If you happen to be strolling in the Broadway district around 11 pm on a theatre night, you might catch a glimpse of a slender blonde woman wearing a bike helmet, stage makeup and a determined look, purposefully peddling towards her home-base area west of Times Square in the low '40s known to locals as Hell's Kitchen. I suggest you look quickly, though, since the rider in question - two-time Tony Award nominee, full-time wife and mom, Jan Maxwell - is pretty adept at keeping a low profile. At least off-stage. Under the proscenium arch she veers to the luminous.
In her most recent role - Julie Cavendish, the flamboyant toast of 1920s Broadway in The Royal Family, George S. Kaufman and Edna Ferber's parody on the Barrymore clan - Maxwell proves once more that she is the real deal: an uncompromising mix of intelligence, talent, empathy and passion.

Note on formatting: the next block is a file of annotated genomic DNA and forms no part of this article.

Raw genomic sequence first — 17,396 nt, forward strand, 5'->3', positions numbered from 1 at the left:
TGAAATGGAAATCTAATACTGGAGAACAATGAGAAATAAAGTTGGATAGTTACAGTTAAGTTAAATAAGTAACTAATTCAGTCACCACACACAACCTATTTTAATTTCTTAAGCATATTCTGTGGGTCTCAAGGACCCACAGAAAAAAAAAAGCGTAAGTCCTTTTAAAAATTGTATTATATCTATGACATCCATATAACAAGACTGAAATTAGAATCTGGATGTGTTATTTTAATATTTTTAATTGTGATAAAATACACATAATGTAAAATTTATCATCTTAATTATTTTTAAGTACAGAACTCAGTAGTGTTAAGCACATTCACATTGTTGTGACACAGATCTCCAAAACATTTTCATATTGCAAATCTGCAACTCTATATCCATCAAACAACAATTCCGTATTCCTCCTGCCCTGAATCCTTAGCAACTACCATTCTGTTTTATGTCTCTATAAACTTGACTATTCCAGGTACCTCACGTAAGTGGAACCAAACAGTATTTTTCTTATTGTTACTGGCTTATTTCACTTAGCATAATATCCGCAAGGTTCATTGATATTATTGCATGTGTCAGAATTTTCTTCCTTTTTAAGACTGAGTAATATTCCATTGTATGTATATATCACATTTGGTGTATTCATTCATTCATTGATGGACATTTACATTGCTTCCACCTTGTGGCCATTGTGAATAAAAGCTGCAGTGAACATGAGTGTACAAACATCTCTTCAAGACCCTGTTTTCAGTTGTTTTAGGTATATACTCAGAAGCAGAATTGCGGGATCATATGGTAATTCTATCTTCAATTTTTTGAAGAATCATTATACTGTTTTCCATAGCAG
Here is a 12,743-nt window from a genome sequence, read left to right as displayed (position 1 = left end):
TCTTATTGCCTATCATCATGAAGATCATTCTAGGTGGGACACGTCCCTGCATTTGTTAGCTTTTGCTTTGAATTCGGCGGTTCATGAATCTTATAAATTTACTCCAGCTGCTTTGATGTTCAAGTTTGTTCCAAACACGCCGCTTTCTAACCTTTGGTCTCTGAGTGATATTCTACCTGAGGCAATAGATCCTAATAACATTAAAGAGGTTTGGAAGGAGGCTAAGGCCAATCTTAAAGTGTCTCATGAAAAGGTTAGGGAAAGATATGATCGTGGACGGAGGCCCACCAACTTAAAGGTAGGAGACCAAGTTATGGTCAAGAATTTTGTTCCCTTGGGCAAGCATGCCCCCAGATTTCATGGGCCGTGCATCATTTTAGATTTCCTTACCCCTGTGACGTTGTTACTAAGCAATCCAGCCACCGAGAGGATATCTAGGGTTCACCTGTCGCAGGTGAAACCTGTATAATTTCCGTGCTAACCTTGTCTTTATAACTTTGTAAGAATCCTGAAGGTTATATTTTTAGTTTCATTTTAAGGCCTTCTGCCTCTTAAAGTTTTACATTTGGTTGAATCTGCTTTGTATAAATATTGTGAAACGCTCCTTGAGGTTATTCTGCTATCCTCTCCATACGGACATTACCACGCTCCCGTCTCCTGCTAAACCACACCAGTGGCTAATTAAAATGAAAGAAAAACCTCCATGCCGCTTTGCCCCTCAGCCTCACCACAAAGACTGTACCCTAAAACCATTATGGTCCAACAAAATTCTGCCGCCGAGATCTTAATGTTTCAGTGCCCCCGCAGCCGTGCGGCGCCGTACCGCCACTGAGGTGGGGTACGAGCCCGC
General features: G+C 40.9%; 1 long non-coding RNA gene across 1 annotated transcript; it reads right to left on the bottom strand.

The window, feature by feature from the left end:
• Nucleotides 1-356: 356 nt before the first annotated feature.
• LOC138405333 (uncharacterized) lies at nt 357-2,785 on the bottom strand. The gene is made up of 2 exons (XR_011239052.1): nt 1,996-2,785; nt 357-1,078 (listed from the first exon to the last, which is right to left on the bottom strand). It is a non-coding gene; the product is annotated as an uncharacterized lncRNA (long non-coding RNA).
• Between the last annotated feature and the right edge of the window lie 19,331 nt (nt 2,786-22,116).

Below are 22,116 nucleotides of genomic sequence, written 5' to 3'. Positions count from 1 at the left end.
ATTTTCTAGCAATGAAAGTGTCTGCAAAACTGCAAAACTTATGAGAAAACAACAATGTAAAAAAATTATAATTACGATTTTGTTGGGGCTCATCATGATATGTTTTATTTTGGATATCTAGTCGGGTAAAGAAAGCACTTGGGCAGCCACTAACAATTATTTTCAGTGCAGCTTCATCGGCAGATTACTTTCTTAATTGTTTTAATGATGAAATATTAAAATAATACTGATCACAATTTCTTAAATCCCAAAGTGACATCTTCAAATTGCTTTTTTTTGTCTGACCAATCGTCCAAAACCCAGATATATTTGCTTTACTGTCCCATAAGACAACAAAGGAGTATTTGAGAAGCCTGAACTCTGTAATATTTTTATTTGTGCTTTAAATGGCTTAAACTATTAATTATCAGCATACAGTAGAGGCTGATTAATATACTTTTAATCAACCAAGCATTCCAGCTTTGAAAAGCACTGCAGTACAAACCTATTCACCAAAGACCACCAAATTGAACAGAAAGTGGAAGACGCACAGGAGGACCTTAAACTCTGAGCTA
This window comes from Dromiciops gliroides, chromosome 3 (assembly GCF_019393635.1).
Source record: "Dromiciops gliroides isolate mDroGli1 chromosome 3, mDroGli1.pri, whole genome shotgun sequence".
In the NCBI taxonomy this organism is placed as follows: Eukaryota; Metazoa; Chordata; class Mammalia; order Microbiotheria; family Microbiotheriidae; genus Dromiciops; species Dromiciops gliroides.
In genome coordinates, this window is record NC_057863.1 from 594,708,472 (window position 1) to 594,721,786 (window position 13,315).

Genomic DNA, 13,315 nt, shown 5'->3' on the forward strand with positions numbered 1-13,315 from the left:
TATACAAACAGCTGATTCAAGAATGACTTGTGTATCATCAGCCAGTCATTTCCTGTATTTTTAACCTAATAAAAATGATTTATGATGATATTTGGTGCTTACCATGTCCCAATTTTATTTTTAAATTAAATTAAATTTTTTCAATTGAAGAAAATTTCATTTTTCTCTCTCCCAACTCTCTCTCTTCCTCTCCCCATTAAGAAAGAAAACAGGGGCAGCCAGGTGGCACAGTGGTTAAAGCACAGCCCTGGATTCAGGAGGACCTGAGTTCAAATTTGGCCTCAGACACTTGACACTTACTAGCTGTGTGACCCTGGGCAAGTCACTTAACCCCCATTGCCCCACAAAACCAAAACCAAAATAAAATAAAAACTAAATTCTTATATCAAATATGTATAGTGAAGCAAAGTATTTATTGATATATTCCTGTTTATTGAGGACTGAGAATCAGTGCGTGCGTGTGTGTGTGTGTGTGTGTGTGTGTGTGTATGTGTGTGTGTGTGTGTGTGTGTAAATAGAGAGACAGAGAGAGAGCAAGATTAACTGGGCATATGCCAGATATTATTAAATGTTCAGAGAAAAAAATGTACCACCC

Under the deft direction of Doug Hughes (Oleanna, A Man For All Seasons) Maxwell soars. "Doug and I worked together on several workshops, and we get along very well. I feel lucky to have him in my corner," she notes, adding that when The Royal Family debuted in 1927, Ethel Barrymore, on whom the character of Julie was based, was not amused - to the tune of a lawsuit, no less. The unfortunate upshot was that many high-profile actresses of the day were reticent to take on the part at the risk of offending Ms. Barrymore.
What strikes Maxwell most about the play today, however, is the amount of early feminism within the script. Her favorite scene in this vein comes during Act II as Fanny, Julie's mother/family matriarch (Rosemary Harris) and she spell out the parallel universe in which actors exist. On the receiving end is Julie's daughter, Gwen, who's on the brink of giving up the stage after marriage.
FANNY: Your mother and I both got married. But we didn't drop more important things to do it.
GWEN: There isn't anything more important.